Welcome back to 20 Questions! Today we have with us the amazing Aimee Raupp, author, acupuncturist and herbalist. Aimee’s latest book, Yes, You Can Get Pregnant: Natural Ways to Improve Your Fertility Now and into Your 40s, just launched at the end of June to high acclaim from Deepak Chopra himself! Aimee’s mission is to educate and inspire women, improve their health, celebrate their beauty and prevent disease as well as increase their fertility. Aimee helps her clients reconnect to the presence of their optimal health. Here are her answers to my 20 Questions.
20 Questions — Soul-Style
1. Who are you?
My name is Aimee Raupp.
2. What do you do?
I am a women’s health expert, author, acupuncturist and advocate for health.
3. Why do you do it?
I love helping people achieve a more optimal state of health — mentally, physically and nutritionally. I am truly just passionate about helping people bridge a healthier life from their current life.
4. How did you find your way to it?
I had always wanted to be in the field of medicine, and through studying Western medicine I was introduced to Traditional Chinese Medicine (TCM) and it just spoke to me in a way that Western medicine didn’t. I love how TCM is all about finding the root cause of any disharmony in the body.
5. How do you feel when you do it?
I feel amazingly grateful and grounded; like I’m exactly where I’m supposed to be. It’s absolute fulfillment.
6. What is the joy that keeps you up at night?
My passion and gratitude for life and all that it is. My desires and the excitement in their unfolding. However, I do love my sleep (and preach to others how important sleep is), so I try my best to not let anything keep me up at night 🙂
7. What is one thing you still have to practice every day?
Meditation and appreciation.
8. What are you always searching for?
I feel like I search less these days and rather let life unfold. However, there are those moments when I could chill more and really be as present in the moment as possible.
9. What have you found after searching?
I do best when I am chill and let life unfold rather than ‘working hard’ or ‘doing.’ Meditation really affords me the ability to work smarter not harder, so for me it is the best thing I’ve ever found.
10. How do you stay connected to your inner core of peace?
Meditation, practicing self love and constant gratitude. Every day, I focus on doing what is most loving and kind to Aimee. I also feel extremely connected and grounded when I am in the clinic treating my patients.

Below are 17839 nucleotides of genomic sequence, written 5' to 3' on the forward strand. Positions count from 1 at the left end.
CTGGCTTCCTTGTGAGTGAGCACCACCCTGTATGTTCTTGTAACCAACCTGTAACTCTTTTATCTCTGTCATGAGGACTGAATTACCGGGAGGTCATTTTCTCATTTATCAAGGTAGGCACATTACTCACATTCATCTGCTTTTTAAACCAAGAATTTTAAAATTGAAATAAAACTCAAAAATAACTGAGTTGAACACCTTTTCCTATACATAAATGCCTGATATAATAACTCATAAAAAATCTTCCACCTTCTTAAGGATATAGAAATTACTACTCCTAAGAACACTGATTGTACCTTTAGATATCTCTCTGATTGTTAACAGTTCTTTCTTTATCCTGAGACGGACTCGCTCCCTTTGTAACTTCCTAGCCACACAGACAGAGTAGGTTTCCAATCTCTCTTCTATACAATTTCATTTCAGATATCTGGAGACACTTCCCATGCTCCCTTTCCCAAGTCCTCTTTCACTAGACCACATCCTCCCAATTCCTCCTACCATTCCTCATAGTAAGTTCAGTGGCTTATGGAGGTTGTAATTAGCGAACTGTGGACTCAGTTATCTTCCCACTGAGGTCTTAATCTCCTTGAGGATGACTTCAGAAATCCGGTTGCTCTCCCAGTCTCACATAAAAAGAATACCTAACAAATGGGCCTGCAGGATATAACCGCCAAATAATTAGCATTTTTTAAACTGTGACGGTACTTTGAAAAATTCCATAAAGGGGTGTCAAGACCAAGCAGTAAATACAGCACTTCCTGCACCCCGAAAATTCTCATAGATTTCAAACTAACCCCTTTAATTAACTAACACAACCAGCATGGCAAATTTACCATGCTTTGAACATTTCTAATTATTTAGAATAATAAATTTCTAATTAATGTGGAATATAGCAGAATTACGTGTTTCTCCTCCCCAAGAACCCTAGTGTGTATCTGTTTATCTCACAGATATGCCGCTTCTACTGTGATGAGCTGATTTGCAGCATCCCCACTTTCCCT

11. What makes you feel led or guided?
Listening to my heart more than my head. Knowing that the universe always has my back and that I am always where I am supposed to be. Accepting rather than resisting life and feeling joy more than any other emotion.
12. What do you do when you can’t hear God (or the Universe, or Source, or your intuition) speaking to you?
I take what I call a “chill out and check in” break, where I take a few minutes to sit and clear my mind so that I can hear and feel my Source energy/inner guide.
13. What is the difference between resistance and fear?
I don’t think there is much of a difference between them. Any resistance is a sort of doubt or fear or holding back. Releasing resistance and fear allows all you want to come to you. Resistance is just a manifestation of fear and the imaginary limits we place upon ourselves.
14. Where does the idea come from that we are broken, unworthy or undeserving?
I think it comes from our comparison of ourselves to others…from our social interactions and from our assumptions that ‘the grass is always greener’ or that others have it ‘easier’ than we do. When we can reach a place of acceptance and of true self love, we realize we are not broken and we are all so damn worthy of all we desire!
15. How do you move past that to connect with others on a soul level?
I really try to focus on this in both my work in the clinic and in my personal life. I believe you bring into your life what matches you, so if you are focused on appreciation and gratitude and all the love that is in your life, you bring that to the table and connect with others who match you on that ‘soul level.’ The best way to get to that connected place is to talk about joyful things in your life, to focus on all the good that surrounds you, to practice gratitude and to always be grounded in love.
16. How would you compare the acupuncture points of TCM to the chakras — perhaps as an adjunct to medical acupuncture?